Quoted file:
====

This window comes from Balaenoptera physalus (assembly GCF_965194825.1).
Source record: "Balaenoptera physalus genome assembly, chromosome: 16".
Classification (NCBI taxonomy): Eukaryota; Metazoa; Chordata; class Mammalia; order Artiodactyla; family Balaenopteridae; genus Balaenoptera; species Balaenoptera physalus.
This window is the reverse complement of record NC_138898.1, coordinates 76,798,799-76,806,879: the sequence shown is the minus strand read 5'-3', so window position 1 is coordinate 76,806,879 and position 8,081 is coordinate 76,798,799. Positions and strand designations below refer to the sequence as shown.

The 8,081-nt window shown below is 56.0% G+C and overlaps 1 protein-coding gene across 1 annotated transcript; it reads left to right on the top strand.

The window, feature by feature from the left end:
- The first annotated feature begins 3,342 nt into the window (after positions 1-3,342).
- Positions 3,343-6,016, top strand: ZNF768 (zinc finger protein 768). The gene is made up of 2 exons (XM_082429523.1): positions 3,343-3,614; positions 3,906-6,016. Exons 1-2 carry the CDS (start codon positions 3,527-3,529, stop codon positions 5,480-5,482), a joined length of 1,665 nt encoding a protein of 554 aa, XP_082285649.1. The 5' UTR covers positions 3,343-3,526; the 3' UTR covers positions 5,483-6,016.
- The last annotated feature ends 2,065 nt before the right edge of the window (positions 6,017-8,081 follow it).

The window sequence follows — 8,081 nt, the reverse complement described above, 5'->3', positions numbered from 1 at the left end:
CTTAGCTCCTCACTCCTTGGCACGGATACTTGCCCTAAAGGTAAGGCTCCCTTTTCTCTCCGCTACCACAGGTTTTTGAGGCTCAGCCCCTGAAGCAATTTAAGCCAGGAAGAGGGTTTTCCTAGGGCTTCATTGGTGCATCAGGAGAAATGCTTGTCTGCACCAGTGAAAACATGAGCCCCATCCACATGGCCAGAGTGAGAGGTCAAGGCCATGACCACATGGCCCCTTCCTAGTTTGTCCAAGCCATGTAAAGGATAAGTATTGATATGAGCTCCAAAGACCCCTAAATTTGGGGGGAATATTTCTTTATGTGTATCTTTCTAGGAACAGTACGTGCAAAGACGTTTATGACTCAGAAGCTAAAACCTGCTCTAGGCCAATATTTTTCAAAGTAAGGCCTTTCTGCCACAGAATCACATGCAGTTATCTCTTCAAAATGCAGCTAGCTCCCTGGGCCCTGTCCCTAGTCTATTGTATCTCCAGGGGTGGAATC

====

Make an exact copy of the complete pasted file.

This window comes from Balaenoptera physalus (assembly GCF_965194825.1).
Source record: "Balaenoptera physalus genome assembly, chromosome: 16".
Classification (NCBI taxonomy): Eukaryota; Metazoa; Chordata; class Mammalia; order Artiodactyla; family Balaenopteridae; genus Balaenoptera; species Balaenoptera physalus.
This window is the reverse complement of record NC_138898.1, coordinates 76,798,799-76,806,879: the sequence shown is the minus strand read 5'-3', so window position 1 is coordinate 76,806,879 and position 8,081 is coordinate 76,798,799. Positions and strand designations below refer to the sequence as shown.

The 8,081-nt window shown below is 56.0% G+C and overlaps 1 protein-coding gene across 1 annotated transcript; it reads left to right on the top strand.

The window, feature by feature from the left end:
- The first annotated feature begins 3,342 nt into the window (after positions 1-3,342).
- Positions 3,343-6,016, top strand: ZNF768 (zinc finger protein 768). The gene is made up of 2 exons (XM_082429523.1): positions 3,343-3,614; positions 3,906-6,016. Exons 1-2 carry the CDS (start codon positions 3,527-3,529, stop codon positions 5,480-5,482), a joined length of 1,665 nt encoding a protein of 554 aa, XP_082285649.1. The 5' UTR covers positions 3,343-3,526; the 3' UTR covers positions 5,483-6,016.
- The last annotated feature ends 2,065 nt before the right edge of the window (positions 6,017-8,081 follow it).

The window sequence follows — 8,081 nt, the reverse complement described above, 5'->3', positions numbered from 1 at the left end:
CTTAGCTCCTCACTCCTTGGCACGGATACTTGCCCTAAAGGTAAGGCTCCCTTTTCTCTCCGCTACCACAGGTTTTTGAGGCTCAGCCCCTGAAGCAATTTAAGCCAGGAAGAGGGTTTTCCTAGGGCTTCATTGGTGCATCAGGAGAAATGCTTGTCTGCACCAGTGAAAACATGAGCCCCATCCACATGGCCAGAGTGAGAGGTCAAGGCCATGACCACATGGCCCCTTCCTAGTTTGTCCAAGCCATGTAAAGGATAAGTATTGATATGAGCTCCAAAGACCCCTAAATTTGGGGGGAATATTTCTTTATGTGTATCTTTCTAGGAACAGTACGTGCAAAGACGTTTATGACTCAGAAGCTAAAACCTGCTCTAGGCCAATATTTTTCAAAGTAAGGCCTTTCTGCCACAGAATCACATGCAGTTATCTCTTCAAAATGCAGCTAGCTCCCTGGGCCCTGTCCCTAGTCTATTGTATCTCCAGGGGTGGAATC